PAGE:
Charged Meal Balance Improves in GCS

The amount of school meal charges left unpaid in Guilford County Schools (GCS) decreased by 56.8 percent between December 2011 and December 2012. GCS staff members accredited this reduction to a plan that was adopted this school year to address the number of meals charged at elementary and middle schools.

The plan, which established a cap on the number of meals that can be charged before an alternative meal is served to a student, has limited the amount of unpaid charges to $125,806 as of January. In previous years, charges have totaled more than $200,000 or $300,000 at this point in the school year.

Data reported to the Guilford County Board of Education shows that 10,361 student meal accounts have outstanding charges and 2,054 accounts have charges in excess of $17.50, which is the limit on the amount a student can charge before an alternative meal is served. Cafeterias in GCS have served 12,829 alternative meals this year.

Before GCS put a charged meal plan in place for the current school year, the district faced unpaid meal charges that averaged $500,000 annually. These charges required the district to transfer general funds to Child Nutrition, which operates as a self-sustained account.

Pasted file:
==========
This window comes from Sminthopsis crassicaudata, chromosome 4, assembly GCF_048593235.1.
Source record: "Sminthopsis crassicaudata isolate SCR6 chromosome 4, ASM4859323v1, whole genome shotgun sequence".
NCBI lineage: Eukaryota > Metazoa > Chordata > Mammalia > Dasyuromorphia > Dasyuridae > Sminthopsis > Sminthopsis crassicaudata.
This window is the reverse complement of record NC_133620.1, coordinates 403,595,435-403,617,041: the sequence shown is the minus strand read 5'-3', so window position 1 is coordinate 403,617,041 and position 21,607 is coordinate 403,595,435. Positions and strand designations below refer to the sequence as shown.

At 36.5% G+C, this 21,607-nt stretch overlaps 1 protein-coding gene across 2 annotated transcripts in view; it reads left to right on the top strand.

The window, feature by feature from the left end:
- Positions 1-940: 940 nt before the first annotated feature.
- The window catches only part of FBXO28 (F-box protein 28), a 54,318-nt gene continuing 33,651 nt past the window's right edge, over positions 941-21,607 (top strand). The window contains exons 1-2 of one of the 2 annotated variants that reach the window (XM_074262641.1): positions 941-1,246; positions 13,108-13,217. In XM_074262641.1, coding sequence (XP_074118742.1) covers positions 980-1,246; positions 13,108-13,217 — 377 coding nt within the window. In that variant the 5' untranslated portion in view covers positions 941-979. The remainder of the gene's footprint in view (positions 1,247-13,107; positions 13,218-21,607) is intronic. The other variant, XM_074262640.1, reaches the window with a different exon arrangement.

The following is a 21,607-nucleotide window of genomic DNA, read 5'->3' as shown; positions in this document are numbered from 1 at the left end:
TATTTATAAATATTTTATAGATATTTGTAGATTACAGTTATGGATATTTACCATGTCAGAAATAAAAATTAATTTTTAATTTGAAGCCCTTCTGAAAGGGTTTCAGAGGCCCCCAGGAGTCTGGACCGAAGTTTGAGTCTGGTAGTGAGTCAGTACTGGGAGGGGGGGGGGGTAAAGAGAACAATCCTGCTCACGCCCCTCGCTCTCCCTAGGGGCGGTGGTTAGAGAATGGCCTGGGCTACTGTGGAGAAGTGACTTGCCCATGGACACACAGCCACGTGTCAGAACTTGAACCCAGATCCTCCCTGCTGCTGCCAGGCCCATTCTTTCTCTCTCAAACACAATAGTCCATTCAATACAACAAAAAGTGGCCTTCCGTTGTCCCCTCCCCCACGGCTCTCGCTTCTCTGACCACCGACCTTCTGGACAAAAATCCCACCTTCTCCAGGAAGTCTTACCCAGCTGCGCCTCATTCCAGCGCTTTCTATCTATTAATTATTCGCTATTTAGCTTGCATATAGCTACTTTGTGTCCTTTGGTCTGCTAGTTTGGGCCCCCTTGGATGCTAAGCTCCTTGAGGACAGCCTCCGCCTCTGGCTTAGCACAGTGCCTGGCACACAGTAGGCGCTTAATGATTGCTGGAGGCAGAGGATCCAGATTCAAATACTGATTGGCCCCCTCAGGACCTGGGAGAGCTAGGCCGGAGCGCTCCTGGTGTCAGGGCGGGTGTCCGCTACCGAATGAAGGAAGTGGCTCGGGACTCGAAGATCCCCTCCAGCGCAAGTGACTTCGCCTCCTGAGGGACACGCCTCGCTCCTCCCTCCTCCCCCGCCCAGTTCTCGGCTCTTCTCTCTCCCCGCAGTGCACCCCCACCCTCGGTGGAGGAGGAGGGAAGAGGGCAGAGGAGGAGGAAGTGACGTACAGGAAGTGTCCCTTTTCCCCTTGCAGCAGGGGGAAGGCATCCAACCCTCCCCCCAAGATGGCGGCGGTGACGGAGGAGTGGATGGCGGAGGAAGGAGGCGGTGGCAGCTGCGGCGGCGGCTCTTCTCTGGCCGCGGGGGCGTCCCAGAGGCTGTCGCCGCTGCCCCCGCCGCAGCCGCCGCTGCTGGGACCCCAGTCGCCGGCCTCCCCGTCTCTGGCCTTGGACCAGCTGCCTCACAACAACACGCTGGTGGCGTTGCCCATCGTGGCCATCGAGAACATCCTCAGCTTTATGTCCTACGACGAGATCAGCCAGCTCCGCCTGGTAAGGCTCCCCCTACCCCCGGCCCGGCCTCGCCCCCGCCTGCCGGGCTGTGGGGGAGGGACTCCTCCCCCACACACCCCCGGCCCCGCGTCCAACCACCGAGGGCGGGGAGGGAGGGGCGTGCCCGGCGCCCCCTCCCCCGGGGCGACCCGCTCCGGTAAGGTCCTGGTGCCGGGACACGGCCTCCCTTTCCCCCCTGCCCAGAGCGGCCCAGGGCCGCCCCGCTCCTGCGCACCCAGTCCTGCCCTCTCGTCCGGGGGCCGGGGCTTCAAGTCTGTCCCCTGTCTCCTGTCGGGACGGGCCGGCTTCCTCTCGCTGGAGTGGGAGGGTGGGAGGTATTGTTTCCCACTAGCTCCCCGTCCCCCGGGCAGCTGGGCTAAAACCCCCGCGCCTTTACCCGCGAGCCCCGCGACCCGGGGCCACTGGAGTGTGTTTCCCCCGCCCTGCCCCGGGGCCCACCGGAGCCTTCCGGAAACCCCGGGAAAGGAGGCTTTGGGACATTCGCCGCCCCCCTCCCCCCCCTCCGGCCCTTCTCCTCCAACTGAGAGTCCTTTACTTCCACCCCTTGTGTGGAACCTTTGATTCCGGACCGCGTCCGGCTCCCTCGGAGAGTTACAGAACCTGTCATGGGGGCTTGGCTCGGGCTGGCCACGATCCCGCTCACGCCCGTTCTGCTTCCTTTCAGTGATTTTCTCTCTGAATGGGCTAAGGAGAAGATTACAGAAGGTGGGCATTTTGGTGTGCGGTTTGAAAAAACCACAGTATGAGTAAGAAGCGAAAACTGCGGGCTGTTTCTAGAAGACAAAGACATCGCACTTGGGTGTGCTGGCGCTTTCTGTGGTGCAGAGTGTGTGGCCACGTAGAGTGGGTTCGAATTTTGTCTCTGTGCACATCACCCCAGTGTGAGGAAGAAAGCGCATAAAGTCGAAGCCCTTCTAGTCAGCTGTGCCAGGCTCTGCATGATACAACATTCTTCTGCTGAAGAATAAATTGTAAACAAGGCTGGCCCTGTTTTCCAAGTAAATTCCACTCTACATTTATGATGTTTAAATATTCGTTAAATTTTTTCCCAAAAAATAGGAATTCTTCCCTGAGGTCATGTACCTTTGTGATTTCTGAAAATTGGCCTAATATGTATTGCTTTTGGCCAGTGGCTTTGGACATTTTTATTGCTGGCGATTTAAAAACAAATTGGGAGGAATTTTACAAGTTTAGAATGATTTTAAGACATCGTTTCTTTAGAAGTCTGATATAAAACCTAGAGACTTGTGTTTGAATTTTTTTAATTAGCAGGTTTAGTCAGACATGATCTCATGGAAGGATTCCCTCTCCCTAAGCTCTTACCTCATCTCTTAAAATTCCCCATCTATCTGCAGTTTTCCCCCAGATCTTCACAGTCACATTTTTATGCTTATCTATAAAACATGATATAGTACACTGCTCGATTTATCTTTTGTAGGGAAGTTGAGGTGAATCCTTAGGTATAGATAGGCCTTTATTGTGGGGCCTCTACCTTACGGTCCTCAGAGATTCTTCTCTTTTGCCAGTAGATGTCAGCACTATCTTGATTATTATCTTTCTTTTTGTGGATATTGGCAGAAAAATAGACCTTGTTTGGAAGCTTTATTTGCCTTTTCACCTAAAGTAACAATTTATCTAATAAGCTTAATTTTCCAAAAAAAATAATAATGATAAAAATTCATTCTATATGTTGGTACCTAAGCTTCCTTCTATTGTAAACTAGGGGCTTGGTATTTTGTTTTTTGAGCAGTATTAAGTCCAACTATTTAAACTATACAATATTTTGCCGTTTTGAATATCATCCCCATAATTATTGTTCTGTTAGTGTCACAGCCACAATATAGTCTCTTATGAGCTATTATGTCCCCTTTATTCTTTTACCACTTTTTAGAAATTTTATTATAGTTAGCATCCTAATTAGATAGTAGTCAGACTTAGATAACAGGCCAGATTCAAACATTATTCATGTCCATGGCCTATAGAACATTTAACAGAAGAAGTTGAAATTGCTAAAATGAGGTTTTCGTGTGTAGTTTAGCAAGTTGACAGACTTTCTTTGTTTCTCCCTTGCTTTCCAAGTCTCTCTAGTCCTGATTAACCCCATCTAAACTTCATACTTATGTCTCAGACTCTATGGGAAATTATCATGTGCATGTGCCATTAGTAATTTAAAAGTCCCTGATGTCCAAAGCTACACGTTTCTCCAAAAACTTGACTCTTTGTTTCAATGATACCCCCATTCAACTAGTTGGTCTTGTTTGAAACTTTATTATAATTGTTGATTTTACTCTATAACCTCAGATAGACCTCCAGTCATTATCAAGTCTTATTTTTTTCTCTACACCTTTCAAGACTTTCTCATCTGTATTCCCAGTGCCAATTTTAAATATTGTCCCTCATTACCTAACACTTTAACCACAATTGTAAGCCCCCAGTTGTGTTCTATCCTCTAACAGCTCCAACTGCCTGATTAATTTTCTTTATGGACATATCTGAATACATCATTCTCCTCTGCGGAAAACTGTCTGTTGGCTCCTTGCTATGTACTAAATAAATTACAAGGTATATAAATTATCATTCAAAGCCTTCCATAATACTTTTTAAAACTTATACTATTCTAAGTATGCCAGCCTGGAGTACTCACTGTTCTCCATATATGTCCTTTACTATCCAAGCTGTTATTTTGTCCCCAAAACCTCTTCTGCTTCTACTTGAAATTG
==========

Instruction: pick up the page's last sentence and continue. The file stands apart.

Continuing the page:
In addition to limiting the number of meals that can be charged and serving alternative meals, the School Nutrition Department has worked with schools to increase the communication parents receive about unpaid charges through letters and regular Connect-ED phone messages.

"The data we've collected shows that significant progress has been made in reducing the balance of charged meals," said Angie Henry, chief financial officer. "Many schools in the district are having great success in following the new process. The data also reflects there is still room for continued improvement. We are working to identify ways to address some challenges we've faced and will continue to monitor the charged meal balances through the end of the school year."